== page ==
Calvinistic Tales -- By: Anne Mcilhaney
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INTRODUCTION by Kevin J. Vanhoozer
Seldom does one come across a student paper (or scholarly article, for that matter) which combines both theological acumen and literary legerdemain. Imagine my delight when I happened across the following text while grading papers for ST 612, Sin and Salvation. The assignment: to write an imaginary dialogue between an Arminian and a Calvinist on the three central petals of TULIP — Unconditional election, Limited atonement, Irresistible grace —a Socratic exercise that forces persons of both persuasions to represent the other side fairly.
Anne borrows the 14th century style of Chaucer in her dialogue between two pilgrims on their way to Canterbury: the lawyer’s tale concerns a young virgin, Constance, who is taken from her home by an Arab trader who later converts to Christianity to win her. On their way home, all the company but Constance are killed by her Muslim mother-in-law. Constance undergoes many trials, but always attributes her salvation, spiritual and physical, to God’s power and sovereignty. The lawyer thus represents the Calvinist perspective. Chaucer says of the Parson, whom for Anne plays the part of the Arminian, that
To lead folk into heav’n but by stress
Of good example was his business.
Why should theologians write creatively? What has theology to do with poetry, Jerusalem with Xanadu? Just this: the creative use of language can bring ancient doctrine to modern life. The preacher searches for appropriate language that conveys to our time what the biblical authors communicated to theirs. Coleridge said that while prose puts words in their best order, poetry puts the best words in the best order. But this is always the task of the theologian — to search for the best words in order to bring the Word to bear on the world in ways that are at once fresh yet faithful.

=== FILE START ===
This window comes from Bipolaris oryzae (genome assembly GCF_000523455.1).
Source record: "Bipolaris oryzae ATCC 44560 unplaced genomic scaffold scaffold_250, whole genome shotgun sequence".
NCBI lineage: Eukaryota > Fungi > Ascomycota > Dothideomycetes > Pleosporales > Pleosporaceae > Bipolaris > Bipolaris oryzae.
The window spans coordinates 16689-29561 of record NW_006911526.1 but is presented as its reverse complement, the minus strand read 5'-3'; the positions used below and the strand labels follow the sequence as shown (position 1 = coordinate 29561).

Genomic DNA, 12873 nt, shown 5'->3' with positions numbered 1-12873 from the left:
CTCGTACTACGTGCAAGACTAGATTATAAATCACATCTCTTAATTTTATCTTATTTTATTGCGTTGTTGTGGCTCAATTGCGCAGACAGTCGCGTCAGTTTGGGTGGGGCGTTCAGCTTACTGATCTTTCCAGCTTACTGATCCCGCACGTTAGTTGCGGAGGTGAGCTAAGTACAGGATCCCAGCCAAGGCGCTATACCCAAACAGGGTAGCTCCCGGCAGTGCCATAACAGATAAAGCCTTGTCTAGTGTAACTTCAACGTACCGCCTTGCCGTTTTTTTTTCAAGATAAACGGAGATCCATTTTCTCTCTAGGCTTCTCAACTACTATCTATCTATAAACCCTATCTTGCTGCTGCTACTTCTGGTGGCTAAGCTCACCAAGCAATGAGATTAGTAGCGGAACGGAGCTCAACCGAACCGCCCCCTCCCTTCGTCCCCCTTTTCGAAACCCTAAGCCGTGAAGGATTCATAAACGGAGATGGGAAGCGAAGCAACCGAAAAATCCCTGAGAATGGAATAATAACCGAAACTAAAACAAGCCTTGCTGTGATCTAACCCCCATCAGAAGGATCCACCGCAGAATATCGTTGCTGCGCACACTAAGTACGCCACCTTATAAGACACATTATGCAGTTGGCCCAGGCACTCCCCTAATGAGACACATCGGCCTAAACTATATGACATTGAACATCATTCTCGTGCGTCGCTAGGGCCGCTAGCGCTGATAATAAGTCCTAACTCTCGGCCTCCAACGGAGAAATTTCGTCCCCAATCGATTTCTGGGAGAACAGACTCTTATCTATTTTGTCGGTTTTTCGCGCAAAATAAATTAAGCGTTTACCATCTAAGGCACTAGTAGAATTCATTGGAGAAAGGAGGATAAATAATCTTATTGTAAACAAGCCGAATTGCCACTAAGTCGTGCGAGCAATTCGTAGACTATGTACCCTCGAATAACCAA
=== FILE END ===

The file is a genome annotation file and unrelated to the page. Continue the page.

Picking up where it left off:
And so to “Calvinistic Tales.” As you journey to Calvinbury, be prepared to pass by familiar landmarks (Dante portrays doomed souls in purgatory forever debating the question of God’s foreknowl-
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edge and election) that may look a little different. Whether or not some readers can tell on what side of the fence Anne is sitting, all will, I think, appreciate anew the message of God’s grace to sinners. As for Anne, she wrote an equally poetic paper for another of my courses, “God, Man and Christ,” where she compared, this time in the 18th century style of Alexander Pope, the views of Pannenberg, Carl F. H. Hen...
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